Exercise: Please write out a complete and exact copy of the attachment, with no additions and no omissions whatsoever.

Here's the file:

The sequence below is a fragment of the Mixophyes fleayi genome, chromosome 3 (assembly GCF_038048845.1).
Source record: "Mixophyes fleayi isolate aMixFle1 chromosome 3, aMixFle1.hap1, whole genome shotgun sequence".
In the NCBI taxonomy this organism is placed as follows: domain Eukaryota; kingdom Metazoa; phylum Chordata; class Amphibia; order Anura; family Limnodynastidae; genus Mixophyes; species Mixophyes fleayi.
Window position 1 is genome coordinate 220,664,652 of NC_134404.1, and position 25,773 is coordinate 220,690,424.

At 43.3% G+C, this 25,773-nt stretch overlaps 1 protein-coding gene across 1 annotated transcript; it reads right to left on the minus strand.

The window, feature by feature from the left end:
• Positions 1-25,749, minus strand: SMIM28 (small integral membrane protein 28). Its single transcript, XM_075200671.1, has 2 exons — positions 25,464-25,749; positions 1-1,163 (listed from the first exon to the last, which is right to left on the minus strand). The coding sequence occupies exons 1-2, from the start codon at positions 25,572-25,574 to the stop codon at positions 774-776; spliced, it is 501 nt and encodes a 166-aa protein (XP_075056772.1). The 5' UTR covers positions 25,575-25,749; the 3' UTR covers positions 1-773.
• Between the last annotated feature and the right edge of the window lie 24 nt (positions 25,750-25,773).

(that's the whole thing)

The sequence below is a fragment of the Mixophyes fleayi genome, chromosome 3 (assembly GCF_038048845.1).
Source record: "Mixophyes fleayi isolate aMixFle1 chromosome 3, aMixFle1.hap1, whole genome shotgun sequence".
In the NCBI taxonomy this organism is placed as follows: domain Eukaryota; kingdom Metazoa; phylum Chordata; class Amphibia; order Anura; family Limnodynastidae; genus Mixophyes; species Mixophyes fleayi.
Window position 1 is genome coordinate 220,664,652 of NC_134404.1, and position 25,773 is coordinate 220,690,424.

At 43.3% G+C, this 25,773-nt stretch overlaps 1 protein-coding gene across 1 annotated transcript; it reads right to left on the minus strand.

The window, feature by feature from the left end:
• Positions 1-25,749, minus strand: SMIM28 (small integral membrane protein 28). Its single transcript, XM_075200671.1, has 2 exons — positions 25,464-25,749; positions 1-1,163 (listed from the first exon to the last, which is right to left on the minus strand). The coding sequence occupies exons 1-2, from the start codon at positions 25,572-25,574 to the stop codon at positions 774-776; spliced, it is 501 nt and encodes a 166-aa protein (XP_075056772.1). The 5' UTR covers positions 25,575-25,749; the 3' UTR covers positions 1-773.
• Between the last annotated feature and the right edge of the window lie 24 nt (positions 25,750-25,773).